ANGER IN PERSPECTIVE
ANGER IN PERSPECTIVE
Anger in current America appears to have transitioned from something felt to something expressed, perhaps the release of a population-wide id. Provocations predate recorded history, maybe beginning with losing a spear to a mammoth that got equally angry and charged that hungry human. Belligerence in some of its forms may be a useful part of evolutionary biology. That adrenally mediated flight or fight response often emerges as fight. Our religions and political structures know which buttons to push to create rebellion, conquests, castes, and to play hope against hopelessness as anger-driven motivations to take action.
In our decade, when public expression of anger has expanded, real threats seem few by historical standards. We are not about to be invaded, our utilities and health needs have never been more reliable. Yet perceptions of scarcity and injustice, whether major or trivial, still push those buttons. Our ready platforms of communications have given everyone an audience. The most heartbreaking nebbish with little going his way uses that chance to shout risk-free, which he or she regularly does, as long as it remains risk-free.
Of the conceptual provocations, a sense of slavery rises to the top. We correctly feel defenseless against our employers, our health insurers, the machers at our places of worship, those in the political cliques that we cannot penetrate. Expressing rage or fury doesn’t really change that but it offers something for that newly released epinephrine, cortisol, and for some of us testosterone, to do. We have futility to deal with, that cashier who cannot make change correctly when you give the extra 7 cents to avoid getting coins in return, your kid’s teacher who programmed her phone to speed-dial her complaints about him to you, or the gas pump that doesn’t acknowledge your credit card. Those rarely merit fury or rage but still generate a hostile comment the next time you feel like tweeting something. Feeling manipulated or leveraged intrudes without recourse other than expression.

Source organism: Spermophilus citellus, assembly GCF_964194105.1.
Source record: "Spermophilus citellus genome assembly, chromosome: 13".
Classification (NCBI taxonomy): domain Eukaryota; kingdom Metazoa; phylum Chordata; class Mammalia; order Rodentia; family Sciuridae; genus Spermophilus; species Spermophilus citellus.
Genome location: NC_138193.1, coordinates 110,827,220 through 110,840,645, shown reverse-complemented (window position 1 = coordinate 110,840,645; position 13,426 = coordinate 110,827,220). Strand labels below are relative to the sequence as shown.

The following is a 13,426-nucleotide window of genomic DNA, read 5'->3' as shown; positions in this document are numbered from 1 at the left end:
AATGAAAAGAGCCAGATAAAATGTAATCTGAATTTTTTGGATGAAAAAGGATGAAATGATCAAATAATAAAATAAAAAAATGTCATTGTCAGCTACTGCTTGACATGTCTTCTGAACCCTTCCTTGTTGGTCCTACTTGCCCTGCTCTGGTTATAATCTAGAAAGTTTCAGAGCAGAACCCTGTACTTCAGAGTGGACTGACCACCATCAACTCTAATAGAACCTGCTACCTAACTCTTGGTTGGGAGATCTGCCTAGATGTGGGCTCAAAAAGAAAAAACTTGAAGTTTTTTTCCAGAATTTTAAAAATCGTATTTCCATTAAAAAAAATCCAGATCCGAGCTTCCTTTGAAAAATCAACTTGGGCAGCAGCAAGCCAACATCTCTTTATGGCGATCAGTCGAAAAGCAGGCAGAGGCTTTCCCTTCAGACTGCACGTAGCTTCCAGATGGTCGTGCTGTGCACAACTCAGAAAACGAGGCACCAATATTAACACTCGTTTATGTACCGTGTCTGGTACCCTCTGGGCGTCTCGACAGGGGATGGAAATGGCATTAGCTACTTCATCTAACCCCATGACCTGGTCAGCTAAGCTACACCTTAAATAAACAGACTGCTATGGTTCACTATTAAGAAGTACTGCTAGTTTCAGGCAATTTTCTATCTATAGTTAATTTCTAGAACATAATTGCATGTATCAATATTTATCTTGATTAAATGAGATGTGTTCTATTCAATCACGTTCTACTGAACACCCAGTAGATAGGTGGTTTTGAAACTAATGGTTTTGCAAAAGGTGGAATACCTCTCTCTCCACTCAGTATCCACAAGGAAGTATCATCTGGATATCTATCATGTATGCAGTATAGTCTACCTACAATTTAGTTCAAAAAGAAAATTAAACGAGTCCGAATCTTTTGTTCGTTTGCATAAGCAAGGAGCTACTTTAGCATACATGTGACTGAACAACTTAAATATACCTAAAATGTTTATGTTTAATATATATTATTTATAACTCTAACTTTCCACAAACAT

What tears off my mask of pleasantness? Witnessing or learning of a subservient individual being trampled gets a response, usually measured, not fury but not silent acceptance either. Taking great pains to achieve professional accomplishment, I do not respond amiably to others less capable trotting out their titles. Sarcasm works better than rage.
Where does America’s hostility index trend? It has always cycled and probably will again. In every age there have been opportunists stoking public fury from Yellow Journalism of another era to demagogues through history. We seem at a crest, maybe even a justified crest. But what goes up, must come down. Our workplaces have become our centers of engagement. Public hostility violates the corporate environment. As we ingrained in that culture, and our postings get more scrutinized, the public expression of anger should ease off, even if the provocations stay constant.